The History and Topographical Survey of the County of Kent: Volume 12. Originally published by W Bristow, Canterbury, 1801.
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THOUGHTS WRITTEN IN THE DISSOLVED ABBEY OF ST. AUGUSTINE, NEAR CANTERBURY, A. D. 1800.
Dedicated, with much respect, to the GOVERNORS of the KENT AND CANTERBURY HOSPITAL, standing within its precinct.
WITHIN these walls, where ruin bears the sway, (fn. 1)
And scatters relics with a wasteful hand:
Where monks, in early times, were wont to pray,
And kings, in later days, have rul'd the land:
Where, first, AUGUSTINE to the Pagan spake,
Bade him be convert to the Christian cause,
Reform his temples and his Gods forsake,
And brought the wayward heathen to a pause:
By soft incitements won his listless ear,
Religion's comforts open'd to his view;
Gain'd on his thoughts, and bent his mind to fear
Its holy precepts, then reveal'd to few. (fn. 2)
Beneath the shadow of this losty tow'r,
TO ETHELBERT inscrib'd, where many a dove, (fn. 3)
On seat o'erhung with ivy as a bow'r,
Alost, sits cooing to the calls of love:
Here will I bring my mind to solemn test:
Seek Wisdom's source and draw from thence the truth;
Pure fountain, rising from this feat of rest,
That holds, alike, the aged and the youth;
Indulge in fancy's walk, my wonted stray,
Now as the rays of light are on the wane;
Lure back the sounds that cheer'd the pilgrim's way,
Ere to this abbey, or the saint he came,
Of peal that rang on festive days so well,
With rapt' rous thrills that shook the hallow'd dome,
Or chime that to the service warn'd, or knell,
That call'd the weary trav'ller to his home;
Of chant that echo'd in the vaulted choir,
The voice of melody in sacred song;
Of organs, serpents, or the boasted lyre,
Sweet soother of the mind, if tuneful strung!
Invoke the founder of this great domain,
Or lordly abbot who a mitre rear'd,
Both high vicegerents in the papal train,
The BECKETS of their day and equal fear'd;
Or monk, who here at vespers oft was seen,
And kept the sacred vestments of the church, (fn. 4)
Its alms dispos'd, and trod the neighb'ring green,
Alas!—they all are fled—beyond my search.
Nor shall those walls that totter on the swing,
Sad emblems now of what before were one,
The once proud palace of a prouder king, (fn. 5)
Hold up each other, but like him be gone!
So large the havoc, the decay so wide,
Scarce vestiges are found to shew its fame,
All is a ruin there! what was of pride,
Is now laid low, and takes a fitter name.
Nor long shall wanton spoil her empire hold,
O'er what remains of grandeur to destroy;
Few are her objects now, and easy told,
So few, there's little left her to annoy.
Saving yon portal by the northern way,
Whose beauty keeps aloof the daring hand,
Protects her fabric and secures her stay,
Proud monument of art, in all that's grand!
Oft have I seen an artist peering there
To catch the semblance of her favour'd mien,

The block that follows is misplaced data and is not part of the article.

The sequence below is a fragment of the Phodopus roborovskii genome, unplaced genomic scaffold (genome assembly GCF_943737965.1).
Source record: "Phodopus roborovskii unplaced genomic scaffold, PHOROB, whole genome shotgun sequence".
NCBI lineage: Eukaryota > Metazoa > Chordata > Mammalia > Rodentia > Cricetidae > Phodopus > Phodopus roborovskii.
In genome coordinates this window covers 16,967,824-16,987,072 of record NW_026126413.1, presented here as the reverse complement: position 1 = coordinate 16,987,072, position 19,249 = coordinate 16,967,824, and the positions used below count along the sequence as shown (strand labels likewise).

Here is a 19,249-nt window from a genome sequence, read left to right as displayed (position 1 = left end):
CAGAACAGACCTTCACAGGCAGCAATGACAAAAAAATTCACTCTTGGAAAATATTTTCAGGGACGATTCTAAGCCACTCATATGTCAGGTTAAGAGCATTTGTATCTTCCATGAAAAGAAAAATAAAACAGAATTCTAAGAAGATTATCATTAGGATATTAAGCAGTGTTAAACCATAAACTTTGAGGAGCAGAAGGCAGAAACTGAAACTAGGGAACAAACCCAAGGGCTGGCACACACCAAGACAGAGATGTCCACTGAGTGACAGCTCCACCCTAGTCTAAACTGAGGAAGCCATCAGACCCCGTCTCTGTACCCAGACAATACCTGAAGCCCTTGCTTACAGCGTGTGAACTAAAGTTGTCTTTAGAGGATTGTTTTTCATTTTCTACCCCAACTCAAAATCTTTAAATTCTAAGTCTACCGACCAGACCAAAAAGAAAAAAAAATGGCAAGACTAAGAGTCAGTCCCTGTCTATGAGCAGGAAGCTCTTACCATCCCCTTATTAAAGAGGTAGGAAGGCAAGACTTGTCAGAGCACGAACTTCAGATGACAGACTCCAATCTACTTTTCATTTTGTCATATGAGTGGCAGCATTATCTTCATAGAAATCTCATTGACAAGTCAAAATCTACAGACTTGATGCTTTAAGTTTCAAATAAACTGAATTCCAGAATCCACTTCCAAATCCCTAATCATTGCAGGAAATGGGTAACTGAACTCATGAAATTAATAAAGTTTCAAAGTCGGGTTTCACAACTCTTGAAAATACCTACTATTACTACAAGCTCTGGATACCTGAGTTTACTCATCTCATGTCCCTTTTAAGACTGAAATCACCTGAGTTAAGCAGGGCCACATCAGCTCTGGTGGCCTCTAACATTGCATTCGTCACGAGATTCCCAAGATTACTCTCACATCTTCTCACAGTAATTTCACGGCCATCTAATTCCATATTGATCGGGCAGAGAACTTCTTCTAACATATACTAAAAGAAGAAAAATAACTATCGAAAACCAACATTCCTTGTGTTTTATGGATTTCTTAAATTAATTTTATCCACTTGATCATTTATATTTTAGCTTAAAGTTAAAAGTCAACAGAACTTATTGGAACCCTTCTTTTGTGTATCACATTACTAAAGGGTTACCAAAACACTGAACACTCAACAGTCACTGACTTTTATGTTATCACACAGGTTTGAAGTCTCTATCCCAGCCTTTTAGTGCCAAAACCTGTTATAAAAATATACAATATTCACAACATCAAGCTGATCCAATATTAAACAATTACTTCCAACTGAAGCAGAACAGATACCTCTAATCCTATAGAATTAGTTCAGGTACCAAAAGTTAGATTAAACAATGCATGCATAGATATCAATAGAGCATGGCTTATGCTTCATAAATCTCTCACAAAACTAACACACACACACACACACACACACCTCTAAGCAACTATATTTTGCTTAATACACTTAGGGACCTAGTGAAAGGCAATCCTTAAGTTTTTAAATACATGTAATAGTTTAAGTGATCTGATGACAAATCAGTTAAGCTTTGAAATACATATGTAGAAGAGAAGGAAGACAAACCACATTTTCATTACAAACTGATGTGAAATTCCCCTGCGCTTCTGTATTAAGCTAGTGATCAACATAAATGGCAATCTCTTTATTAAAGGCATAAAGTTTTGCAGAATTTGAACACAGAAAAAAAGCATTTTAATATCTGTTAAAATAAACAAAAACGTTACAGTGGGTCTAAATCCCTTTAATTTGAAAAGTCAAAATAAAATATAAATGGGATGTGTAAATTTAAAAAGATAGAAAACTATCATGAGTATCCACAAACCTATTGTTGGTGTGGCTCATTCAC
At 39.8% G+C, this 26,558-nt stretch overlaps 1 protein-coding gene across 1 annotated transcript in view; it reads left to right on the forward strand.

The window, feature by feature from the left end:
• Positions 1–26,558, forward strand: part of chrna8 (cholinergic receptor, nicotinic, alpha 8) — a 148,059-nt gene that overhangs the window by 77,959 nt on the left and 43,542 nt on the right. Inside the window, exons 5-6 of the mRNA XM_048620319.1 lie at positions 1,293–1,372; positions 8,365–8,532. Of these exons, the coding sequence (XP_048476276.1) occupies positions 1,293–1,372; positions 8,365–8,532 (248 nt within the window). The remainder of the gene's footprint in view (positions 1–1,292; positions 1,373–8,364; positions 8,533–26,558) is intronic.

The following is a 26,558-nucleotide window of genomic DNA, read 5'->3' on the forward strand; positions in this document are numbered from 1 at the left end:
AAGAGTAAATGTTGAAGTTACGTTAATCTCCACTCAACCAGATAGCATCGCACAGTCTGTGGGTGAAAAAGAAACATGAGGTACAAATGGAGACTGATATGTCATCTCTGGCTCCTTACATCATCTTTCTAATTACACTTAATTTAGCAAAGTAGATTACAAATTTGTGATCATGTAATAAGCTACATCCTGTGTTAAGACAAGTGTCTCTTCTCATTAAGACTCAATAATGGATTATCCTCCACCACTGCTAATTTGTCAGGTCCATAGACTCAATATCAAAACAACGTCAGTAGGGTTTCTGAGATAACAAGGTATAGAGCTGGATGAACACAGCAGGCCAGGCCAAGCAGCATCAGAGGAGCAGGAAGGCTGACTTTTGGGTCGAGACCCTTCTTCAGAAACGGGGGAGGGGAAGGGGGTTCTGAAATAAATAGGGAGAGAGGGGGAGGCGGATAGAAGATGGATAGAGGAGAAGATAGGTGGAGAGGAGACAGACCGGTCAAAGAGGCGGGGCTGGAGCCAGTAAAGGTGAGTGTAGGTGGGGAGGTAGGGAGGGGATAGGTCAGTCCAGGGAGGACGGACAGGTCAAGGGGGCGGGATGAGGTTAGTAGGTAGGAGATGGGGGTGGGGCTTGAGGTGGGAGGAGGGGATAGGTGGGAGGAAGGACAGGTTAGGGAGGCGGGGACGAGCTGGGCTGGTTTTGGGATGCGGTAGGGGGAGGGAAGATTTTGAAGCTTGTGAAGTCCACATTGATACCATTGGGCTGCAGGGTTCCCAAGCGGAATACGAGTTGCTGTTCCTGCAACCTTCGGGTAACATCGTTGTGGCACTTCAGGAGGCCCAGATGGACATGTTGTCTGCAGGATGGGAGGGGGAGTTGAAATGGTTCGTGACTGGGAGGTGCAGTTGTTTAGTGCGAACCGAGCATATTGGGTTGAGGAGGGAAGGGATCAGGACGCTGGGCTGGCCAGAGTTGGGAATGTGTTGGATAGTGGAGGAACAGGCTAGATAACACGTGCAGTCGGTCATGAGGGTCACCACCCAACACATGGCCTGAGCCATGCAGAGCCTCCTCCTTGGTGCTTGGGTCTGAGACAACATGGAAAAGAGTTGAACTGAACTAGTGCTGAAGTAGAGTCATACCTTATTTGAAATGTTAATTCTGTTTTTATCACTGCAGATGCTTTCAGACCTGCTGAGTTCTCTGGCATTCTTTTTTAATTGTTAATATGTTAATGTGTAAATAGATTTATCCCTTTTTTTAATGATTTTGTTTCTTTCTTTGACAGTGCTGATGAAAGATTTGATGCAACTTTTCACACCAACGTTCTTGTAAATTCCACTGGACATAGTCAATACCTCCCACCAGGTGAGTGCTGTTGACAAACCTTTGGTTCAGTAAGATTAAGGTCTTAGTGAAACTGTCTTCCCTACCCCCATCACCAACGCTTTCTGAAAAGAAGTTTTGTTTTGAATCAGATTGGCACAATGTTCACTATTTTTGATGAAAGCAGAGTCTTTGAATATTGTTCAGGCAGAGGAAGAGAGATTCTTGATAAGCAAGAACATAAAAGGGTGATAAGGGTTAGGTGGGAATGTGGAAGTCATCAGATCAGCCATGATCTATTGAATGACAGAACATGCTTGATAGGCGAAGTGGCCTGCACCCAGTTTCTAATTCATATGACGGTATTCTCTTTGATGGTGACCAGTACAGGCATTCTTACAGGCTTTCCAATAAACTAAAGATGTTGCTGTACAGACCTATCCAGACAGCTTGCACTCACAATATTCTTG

Or view her graces, while as yet she's here,
A fight so comely, and so rarely seen.
Save too the western gate of plainer hue,
With lofty tow'rs that o'er the city shine,
Procession's way; and whence, with gawdy shew,
Princes went prostrate to the martyr's shrine.
Wou'd, that these fam'd remains of gothic taste,
Structures that charm us, yet excite our dread,
Might stand immoveable; secure from waste,
As sacred land-marks, set to guard the dead!
To free from idle sport, and long to ward
Their moulder'd ashes, whereso'er they light;
To stay the rugged spade that turns the sward,
The hold of all that's mortal from the sight!
This holy task fulfil'd, one yet remains,
On which my heart is eager to indite,
The living, in this precinct, have their claims;
The calls of woe that ever will invite!
Lo! yonder phoenix, from a ruin sprung,
A blest INFIRMARY for helpless man:
Diseas'd, afflicted, or with sickness wrung,
He there finds comfort, if in life he can.
But for this house a stranger late had past
The vale he sought, as then his only boon;
A victim to despair, that held him fast,
Had pin'd, nor linger'd long, but dropt at noon.
There for his ills he met, as oft is heard,
With pity and relief, his wonted ode;
Recov'ring now, he braves the woes he fear'd,
And lives the tenant of this blest abode.
Since there the wretched are from ruin sav'd,
And owe this blessing to a friend of mine,
'Twere just, if said to whom—but that is wav'd,
His same is permanent, and stands with time. (fn. 6)
The muse would now retire—but much is due,
Of grateful tribute to the public cares!
In homely dress, and not in metre true,
She fears to speak, and speaks too long she fears.
Yet might she breathe again, as sorrow's friend,
Express her feelings, as she so has aim'd,
Fain wou'd the bless the labours that attend,
Those who protect, and those who cure the maim'd.
Theirs is the part our SAVIOUR meekly took,
The sick, the halt, the blind, to snatch from death,
Nor seek they recompence, but forward look
TO HIM, the Christian's monitor on earth.
Long may the fost'ring hand of public zeal,
Inclin'd to mercy, ward the lifted rod;
Pour forth its bounties there, the wounded heal,
And raise a grateful offering to GOD!
Almonry of St. Augustine's,